The Financial Services Authority (FSA) has moved to calm some firms by making clear it will not be analysing adviser charging data to see if it represents "value for money" to customers.
The FSA is conducting four thematic reviews this year in three cycles to monitor the implementation of the Retail Distribution Review (RDR). The first - on professional standards - began last month.
The three other areas that will come under the scope of the regulator's investigations are 'charging'; 'description of services' and 'market distortions'.
As part of this work, a sample of 50 advice firms -including small, medium and large practices, and independent, restricted and hybrid firms - will today be sent a questionnaire in an "information gathering" exercise to see what advisers are charging and what controls they have in place around remuneration.
Of those 50 firms, 20 will be visited by the FSA and subject to a full review to assess disclosure of adviser charging, though not suitability, FSA technical specialist Rory Percival said.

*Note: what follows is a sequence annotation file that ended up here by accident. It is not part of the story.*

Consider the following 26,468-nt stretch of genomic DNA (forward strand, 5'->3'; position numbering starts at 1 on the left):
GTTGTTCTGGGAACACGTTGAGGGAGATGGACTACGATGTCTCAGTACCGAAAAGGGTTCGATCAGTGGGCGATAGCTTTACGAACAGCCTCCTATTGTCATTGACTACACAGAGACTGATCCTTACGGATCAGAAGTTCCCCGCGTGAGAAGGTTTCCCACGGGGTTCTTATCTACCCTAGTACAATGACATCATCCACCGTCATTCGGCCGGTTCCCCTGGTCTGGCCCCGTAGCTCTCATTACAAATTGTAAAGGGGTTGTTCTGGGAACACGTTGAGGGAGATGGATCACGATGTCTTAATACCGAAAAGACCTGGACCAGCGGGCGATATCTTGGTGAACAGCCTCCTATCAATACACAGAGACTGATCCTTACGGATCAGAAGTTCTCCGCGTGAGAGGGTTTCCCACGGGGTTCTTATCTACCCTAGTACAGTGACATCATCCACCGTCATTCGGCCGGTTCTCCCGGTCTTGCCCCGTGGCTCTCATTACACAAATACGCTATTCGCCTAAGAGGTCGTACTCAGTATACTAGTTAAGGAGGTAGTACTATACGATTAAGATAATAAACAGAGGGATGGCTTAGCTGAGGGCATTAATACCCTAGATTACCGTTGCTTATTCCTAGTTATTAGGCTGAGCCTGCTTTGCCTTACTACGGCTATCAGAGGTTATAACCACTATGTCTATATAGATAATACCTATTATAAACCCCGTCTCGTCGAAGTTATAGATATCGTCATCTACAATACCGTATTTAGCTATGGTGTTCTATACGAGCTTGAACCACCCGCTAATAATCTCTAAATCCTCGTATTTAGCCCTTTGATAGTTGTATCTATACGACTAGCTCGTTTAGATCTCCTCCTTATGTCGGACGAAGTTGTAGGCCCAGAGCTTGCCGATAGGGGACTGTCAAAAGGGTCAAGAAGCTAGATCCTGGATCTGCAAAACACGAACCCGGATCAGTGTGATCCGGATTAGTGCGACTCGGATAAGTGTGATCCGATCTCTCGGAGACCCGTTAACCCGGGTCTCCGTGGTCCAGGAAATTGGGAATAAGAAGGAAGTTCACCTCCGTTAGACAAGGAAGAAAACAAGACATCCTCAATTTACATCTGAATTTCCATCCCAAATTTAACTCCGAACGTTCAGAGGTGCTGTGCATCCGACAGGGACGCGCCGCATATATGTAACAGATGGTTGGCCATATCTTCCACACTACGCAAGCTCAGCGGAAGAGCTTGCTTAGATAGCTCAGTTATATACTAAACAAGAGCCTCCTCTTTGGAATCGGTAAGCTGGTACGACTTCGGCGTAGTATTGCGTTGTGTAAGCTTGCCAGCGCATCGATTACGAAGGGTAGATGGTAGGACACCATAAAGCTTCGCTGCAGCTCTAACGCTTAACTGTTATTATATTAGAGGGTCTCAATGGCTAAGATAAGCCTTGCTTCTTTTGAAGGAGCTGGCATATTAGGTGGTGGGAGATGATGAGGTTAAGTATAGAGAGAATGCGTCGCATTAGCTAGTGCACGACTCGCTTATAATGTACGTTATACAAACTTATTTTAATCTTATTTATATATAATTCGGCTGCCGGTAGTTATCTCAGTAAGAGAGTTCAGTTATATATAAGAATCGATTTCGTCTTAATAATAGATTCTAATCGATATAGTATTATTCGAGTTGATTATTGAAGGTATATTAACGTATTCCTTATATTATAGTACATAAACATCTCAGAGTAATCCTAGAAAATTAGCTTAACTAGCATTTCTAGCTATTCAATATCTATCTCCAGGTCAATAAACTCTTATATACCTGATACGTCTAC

Once the FSA has visited those 20 firms, it will send feedback to all of the businesses who received the questionnaire, and at a later date will publish good and poor practice guides for the rest of the industry to help them meet the regulator's standards on disclosure.
The questionnaire will also ask for details of what services advisers are offering and what controls they have in place to monitor them.
"This is not a hardline compliance assessment," Percival said. "We hope to help the industry provide good practice around disclosure. It is part of our new approach to act early to avoid problems crystalising and to help the industry get in the right place at the earliest possible juncture."
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